East Jerusalem West Jerusalem strong in the studio but slips on the streets
Wouldn’t it be great if Israelis and Palestinians could sort out all their differences through music?
That’s the prevailing thought behind David Broza’s film project “East Jerusalem West Jerusalem,” which is showing twice Thursday night, Jan. 30, at the Atlanta Jewish Film Festival, with Broza performing after each screening. The film chronicles the famed Israeli musician’s attempt to record an album in a small studio in East Jerusalem over eight days with a diverse mix of Israeli and Palestinian musicians.
The most compelling part of the film has to be the collaboration of the artists who join to make music just steps from the conflict in the streets below. Broza employs an all-star cast of musicians, including American recording artist Steve Earle, who produced the album; Israeli Arab singer Mira Awad; Haitian-American recording artist Wyclef Jean, who co-wrote the album’s title track with Broza; and Arab hip-hop duo G-Town from the Shuafat refugee camp in East Jerusalem.
Despite a feel-good premise and some amazing footage of an animated Earle working in the studio with Broza and company, “East Jerusalem West Jerusalem” may be hard pressed to find a receptive audience for its message at the film festival.
It’s not that the message of peace through music isn’t a good one; it’s terrific.
The problem is how Broza and the film’s director, Erez Miller, present Israel and its people as the instigators in the Israeli-Arab conflict. Pro-Israel audiences will undoubtedly have trouble watching Broza’s attempt to convert them to his point of view.
The trouble starts just two minutes into the film when right-wing Israelis are shown gathering for Jerusalem Day with flags proudly flying. Israeli soldiers and police in riot gear are shown overseeing the proceedings.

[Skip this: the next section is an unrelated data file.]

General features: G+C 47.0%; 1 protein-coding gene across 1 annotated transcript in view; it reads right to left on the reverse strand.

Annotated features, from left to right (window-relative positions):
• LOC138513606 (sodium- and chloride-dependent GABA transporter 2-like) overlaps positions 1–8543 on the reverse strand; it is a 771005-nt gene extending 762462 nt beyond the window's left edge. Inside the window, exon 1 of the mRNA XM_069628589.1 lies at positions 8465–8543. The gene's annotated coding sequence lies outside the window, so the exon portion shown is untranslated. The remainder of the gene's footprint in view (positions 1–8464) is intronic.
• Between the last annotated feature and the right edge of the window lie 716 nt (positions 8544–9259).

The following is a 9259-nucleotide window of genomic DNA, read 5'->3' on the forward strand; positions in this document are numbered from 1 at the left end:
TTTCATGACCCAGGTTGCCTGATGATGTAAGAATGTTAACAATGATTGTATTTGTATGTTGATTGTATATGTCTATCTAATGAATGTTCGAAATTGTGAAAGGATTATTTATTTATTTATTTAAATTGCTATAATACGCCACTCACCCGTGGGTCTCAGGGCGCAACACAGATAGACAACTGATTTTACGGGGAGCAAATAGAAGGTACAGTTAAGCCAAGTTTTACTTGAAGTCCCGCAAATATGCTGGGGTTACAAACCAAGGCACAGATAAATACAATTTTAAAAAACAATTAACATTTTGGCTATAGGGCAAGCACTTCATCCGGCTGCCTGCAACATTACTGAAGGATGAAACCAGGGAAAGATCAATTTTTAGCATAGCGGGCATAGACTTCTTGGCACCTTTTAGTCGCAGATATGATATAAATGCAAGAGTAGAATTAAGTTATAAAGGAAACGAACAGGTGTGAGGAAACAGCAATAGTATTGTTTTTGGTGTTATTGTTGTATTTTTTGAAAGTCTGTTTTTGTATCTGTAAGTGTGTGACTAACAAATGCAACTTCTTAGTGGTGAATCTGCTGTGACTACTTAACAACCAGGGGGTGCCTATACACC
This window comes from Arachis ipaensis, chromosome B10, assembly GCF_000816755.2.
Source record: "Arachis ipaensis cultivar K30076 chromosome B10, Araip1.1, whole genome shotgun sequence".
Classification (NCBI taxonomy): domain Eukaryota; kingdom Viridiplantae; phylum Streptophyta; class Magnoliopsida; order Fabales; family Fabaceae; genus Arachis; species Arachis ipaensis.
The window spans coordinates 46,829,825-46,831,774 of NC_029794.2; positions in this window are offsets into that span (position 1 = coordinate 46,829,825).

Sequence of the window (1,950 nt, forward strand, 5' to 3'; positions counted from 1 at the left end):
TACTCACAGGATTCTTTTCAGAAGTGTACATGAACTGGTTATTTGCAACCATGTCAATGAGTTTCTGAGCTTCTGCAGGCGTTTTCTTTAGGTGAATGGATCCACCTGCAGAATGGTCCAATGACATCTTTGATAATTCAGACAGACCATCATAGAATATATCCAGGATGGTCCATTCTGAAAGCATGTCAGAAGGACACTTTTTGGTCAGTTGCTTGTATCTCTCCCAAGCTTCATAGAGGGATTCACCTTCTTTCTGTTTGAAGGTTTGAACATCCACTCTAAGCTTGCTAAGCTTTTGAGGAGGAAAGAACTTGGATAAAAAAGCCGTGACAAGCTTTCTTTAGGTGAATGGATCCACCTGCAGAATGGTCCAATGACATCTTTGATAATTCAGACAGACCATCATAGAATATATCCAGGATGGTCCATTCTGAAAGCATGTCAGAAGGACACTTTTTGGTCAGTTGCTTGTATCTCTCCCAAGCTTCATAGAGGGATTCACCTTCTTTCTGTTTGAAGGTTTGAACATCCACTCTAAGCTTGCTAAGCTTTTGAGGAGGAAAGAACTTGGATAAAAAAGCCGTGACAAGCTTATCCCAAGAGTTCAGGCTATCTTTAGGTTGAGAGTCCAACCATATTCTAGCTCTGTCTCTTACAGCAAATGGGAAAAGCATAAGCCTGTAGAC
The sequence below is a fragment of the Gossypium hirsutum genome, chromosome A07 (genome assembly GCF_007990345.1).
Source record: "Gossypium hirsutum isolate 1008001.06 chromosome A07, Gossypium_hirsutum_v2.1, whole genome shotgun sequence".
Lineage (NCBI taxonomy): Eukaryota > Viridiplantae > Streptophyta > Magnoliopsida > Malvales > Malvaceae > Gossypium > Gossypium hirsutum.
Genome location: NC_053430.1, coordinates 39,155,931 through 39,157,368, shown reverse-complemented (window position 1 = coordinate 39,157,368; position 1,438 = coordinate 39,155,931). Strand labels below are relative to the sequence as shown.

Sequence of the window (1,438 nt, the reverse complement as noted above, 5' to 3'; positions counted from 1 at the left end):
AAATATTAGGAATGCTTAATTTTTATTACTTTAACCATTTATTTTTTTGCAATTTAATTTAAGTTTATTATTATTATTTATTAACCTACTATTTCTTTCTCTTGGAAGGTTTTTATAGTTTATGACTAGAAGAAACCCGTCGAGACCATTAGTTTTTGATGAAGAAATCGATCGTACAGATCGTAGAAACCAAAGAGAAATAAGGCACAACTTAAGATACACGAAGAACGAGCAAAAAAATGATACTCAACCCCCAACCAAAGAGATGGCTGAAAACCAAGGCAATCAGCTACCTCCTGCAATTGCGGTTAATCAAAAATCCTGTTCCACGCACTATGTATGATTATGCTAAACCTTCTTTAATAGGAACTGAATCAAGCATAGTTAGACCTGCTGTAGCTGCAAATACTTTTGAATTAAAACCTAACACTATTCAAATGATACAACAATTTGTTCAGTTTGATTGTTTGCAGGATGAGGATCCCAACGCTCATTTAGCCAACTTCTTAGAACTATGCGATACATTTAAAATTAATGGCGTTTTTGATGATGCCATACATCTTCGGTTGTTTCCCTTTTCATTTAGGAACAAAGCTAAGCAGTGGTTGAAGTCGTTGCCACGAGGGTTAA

On the other side, Arabs with Palestinian flags are shown being watched by an overbearing police force. Conflict escalates, and Israeli police are shown running toward areas of possible trouble.
Broza and his Palestinian cameraman, Issa Freij, are then shown amid the chaos and escape to Freij’s rooftop in the Old City. With sirens blaring in the distance, the two men ponder whether a group of Arab and Israeli musicians from different backgrounds can record an album in eight days and think only about the music.
What follows is a remarkable look into the eight-day recording of the album, which features a mix of cover songs and originals written by Broza. An interesting side note is that Broza chose to include cover tracks on his album from Roger Waters, an active advocate for the boycott, divestment and sanctions movement against Israel, and Elvis Costello, who hasn’t been to Israel since canceling a concert amid BDS pressure in 2010.
Broza has publicly opposed the BDS movement.
All in all, Broza’s first film is an incredibly watchable testament to the power of music. Fans of Broza’s, Earle’s and Israeli music in general will enjoy the film.
Throughout “East Jerusalem West Jerusalem,” Broza maintains that he does not wish to get political and that the project is only about peace and music. That no doubt was his original motivation for the film, but unfortunately Broza, who has been an outspoken advocate of peace throughout his 40-year career, lets his own political views cloud the film.
One of the film’s final shots shows a group of nationalistic Israelis in the Old City’s Muslim Quarter on Jerusalem Day, shouting, “Death to the Arabs,” as Broza and Freij look on in shock.
The solution to the Israeli-Arab conflict is a bit more complicated than just picking up musical instruments and jamming out, but Broza should be applauded for his musical efforts.